Studies show that light promotes wakefulness and that computer screens and small electronic devices can miscue the brain and promote wakefulness. Photoreceptors in the retina signal our brain about the outside world when they sense light and dark.
Sensing light and dark helps align circadian rhythms to the cycle of day and night, helping people be alert in the morning and fall asleep at night.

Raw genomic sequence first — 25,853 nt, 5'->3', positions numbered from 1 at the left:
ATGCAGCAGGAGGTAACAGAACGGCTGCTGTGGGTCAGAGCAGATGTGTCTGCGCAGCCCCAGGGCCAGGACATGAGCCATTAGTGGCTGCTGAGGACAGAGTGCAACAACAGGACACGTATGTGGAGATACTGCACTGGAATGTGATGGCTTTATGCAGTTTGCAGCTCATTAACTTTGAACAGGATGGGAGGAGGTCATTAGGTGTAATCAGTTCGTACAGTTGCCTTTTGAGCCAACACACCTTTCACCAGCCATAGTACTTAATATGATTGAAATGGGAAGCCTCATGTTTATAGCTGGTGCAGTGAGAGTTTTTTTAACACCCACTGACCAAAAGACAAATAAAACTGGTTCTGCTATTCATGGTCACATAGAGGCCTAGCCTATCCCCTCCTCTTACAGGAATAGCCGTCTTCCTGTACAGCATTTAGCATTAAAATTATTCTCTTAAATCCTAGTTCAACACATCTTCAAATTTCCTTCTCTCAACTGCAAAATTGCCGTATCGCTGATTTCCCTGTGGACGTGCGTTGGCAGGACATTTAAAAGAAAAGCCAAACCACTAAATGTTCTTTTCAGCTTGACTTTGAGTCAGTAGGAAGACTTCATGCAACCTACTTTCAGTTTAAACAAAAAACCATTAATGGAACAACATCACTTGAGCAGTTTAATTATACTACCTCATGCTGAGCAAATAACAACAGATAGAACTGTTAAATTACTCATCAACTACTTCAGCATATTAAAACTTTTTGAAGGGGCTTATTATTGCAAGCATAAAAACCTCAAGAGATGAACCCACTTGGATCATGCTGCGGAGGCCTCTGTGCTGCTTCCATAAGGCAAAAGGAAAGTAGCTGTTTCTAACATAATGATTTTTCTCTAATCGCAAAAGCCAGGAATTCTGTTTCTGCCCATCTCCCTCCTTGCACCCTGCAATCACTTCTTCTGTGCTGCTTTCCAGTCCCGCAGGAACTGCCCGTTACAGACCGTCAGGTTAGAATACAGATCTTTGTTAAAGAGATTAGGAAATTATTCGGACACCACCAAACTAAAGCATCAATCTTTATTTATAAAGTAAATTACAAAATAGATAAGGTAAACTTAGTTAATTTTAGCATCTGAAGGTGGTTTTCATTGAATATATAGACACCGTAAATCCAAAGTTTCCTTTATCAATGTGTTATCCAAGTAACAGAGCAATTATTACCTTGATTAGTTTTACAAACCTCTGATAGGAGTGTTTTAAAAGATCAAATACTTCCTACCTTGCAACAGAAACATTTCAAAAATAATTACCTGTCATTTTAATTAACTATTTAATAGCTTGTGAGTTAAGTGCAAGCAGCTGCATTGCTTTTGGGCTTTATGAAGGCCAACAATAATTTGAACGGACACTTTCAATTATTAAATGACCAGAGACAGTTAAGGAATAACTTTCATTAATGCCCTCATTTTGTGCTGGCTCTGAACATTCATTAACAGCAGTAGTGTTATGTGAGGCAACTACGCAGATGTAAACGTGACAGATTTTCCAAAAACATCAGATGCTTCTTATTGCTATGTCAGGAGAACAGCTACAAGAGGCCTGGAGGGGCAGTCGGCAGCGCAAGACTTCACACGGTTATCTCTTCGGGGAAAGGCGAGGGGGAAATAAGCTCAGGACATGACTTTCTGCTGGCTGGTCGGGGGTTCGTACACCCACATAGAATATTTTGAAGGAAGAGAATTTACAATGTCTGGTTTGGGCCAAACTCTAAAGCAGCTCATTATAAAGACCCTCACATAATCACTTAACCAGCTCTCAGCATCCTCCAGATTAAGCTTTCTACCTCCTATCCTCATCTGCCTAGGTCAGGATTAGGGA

Studies show that children who use electronic media as a sleep aid have later weekday bedtimes and fewer hours of sleep per week. They also report more daytime sleepiness. Adolescents who have a television in their bedrooms have later bedtimes, more difficulty initiating sleep and shorter total sleep times. Self-reported daytime sleepiness dramatically increases when texting and emailing happens after lights out even once per week.